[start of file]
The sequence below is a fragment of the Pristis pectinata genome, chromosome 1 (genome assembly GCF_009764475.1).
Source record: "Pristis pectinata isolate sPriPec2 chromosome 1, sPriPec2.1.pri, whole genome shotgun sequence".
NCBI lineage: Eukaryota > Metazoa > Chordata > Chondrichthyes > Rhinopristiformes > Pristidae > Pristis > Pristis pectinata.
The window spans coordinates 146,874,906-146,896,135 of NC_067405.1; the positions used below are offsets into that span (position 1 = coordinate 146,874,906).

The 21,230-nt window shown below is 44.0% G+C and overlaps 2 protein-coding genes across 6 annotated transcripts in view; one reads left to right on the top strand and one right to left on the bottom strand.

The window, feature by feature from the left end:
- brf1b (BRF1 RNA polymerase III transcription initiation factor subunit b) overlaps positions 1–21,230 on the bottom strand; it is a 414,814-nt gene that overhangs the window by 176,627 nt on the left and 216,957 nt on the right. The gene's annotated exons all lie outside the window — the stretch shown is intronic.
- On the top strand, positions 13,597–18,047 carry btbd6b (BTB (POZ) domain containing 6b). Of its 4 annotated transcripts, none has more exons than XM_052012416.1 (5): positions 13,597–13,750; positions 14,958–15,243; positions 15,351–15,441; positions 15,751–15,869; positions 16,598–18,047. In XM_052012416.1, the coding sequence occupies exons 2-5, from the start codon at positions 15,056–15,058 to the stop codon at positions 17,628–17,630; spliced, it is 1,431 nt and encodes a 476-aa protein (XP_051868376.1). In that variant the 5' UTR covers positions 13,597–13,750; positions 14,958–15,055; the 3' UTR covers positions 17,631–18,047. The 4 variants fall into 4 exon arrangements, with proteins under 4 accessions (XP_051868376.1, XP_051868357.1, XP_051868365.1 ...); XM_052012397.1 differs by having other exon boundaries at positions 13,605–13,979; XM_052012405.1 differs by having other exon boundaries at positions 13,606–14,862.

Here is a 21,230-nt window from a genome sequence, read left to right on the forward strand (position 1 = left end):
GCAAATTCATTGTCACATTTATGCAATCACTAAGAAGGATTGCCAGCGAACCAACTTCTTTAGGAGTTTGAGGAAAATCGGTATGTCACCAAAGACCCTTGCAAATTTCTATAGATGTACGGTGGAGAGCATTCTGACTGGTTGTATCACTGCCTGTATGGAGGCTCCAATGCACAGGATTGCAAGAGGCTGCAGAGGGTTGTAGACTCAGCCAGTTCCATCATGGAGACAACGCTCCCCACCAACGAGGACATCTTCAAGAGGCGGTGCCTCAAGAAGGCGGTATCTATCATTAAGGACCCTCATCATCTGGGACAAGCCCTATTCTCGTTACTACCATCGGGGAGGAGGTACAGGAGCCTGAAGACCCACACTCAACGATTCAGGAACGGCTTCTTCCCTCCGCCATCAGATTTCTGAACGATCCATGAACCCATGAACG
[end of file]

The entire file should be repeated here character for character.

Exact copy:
The sequence below is a fragment of the Pristis pectinata genome, chromosome 1 (genome assembly GCF_009764475.1).
Source record: "Pristis pectinata isolate sPriPec2 chromosome 1, sPriPec2.1.pri, whole genome shotgun sequence".
NCBI lineage: Eukaryota > Metazoa > Chordata > Chondrichthyes > Rhinopristiformes > Pristidae > Pristis > Pristis pectinata.
The window spans coordinates 146,874,906-146,896,135 of NC_067405.1; the positions used below are offsets into that span (position 1 = coordinate 146,874,906).

The 21,230-nt window shown below is 44.0% G+C and overlaps 2 protein-coding genes across 6 annotated transcripts in view; one reads left to right on the top strand and one right to left on the bottom strand.

The window, feature by feature from the left end:
- brf1b (BRF1 RNA polymerase III transcription initiation factor subunit b) overlaps positions 1–21,230 on the bottom strand; it is a 414,814-nt gene that overhangs the window by 176,627 nt on the left and 216,957 nt on the right. The gene's annotated exons all lie outside the window — the stretch shown is intronic.
- On the top strand, positions 13,597–18,047 carry btbd6b (BTB (POZ) domain containing 6b). Of its 4 annotated transcripts, none has more exons than XM_052012416.1 (5): positions 13,597–13,750; positions 14,958–15,243; positions 15,351–15,441; positions 15,751–15,869; positions 16,598–18,047. In XM_052012416.1, the coding sequence occupies exons 2-5, from the start codon at positions 15,056–15,058 to the stop codon at positions 17,628–17,630; spliced, it is 1,431 nt and encodes a 476-aa protein (XP_051868376.1). In that variant the 5' UTR covers positions 13,597–13,750; positions 14,958–15,055; the 3' UTR covers positions 17,631–18,047. The 4 variants fall into 4 exon arrangements, with proteins under 4 accessions (XP_051868376.1, XP_051868357.1, XP_051868365.1 ...); XM_052012397.1 differs by having other exon boundaries at positions 13,605–13,979; XM_052012405.1 differs by having other exon boundaries at positions 13,606–14,862.

Here is a 21,230-nt window from a genome sequence, read left to right on the forward strand (position 1 = left end):
GCAAATTCATTGTCACATTTATGCAATCACTAAGAAGGATTGCCAGCGAACCAACTTCTTTAGGAGTTTGAGGAAAATCGGTATGTCACCAAAGACCCTTGCAAATTTCTATAGATGTACGGTGGAGAGCATTCTGACTGGTTGTATCACTGCCTGTATGGAGGCTCCAATGCACAGGATTGCAAGAGGCTGCAGAGGGTTGTAGACTCAGCCAGTTCCATCATGGAGACAACGCTCCCCACCAACGAGGACATCTTCAAGAGGCGGTGCCTCAAGAAGGCGGTATCTATCATTAAGGACCCTCATCATCTGGGACAAGCCCTATTCTCGTTACTACCATCGGGGAGGAGGTACAGGAGCCTGAAGACCCACACTCAACGATTCAGGAACGGCTTCTTCCCTCCGCCATCAGATTTCTGAACGATCCATGAACCCATGAACG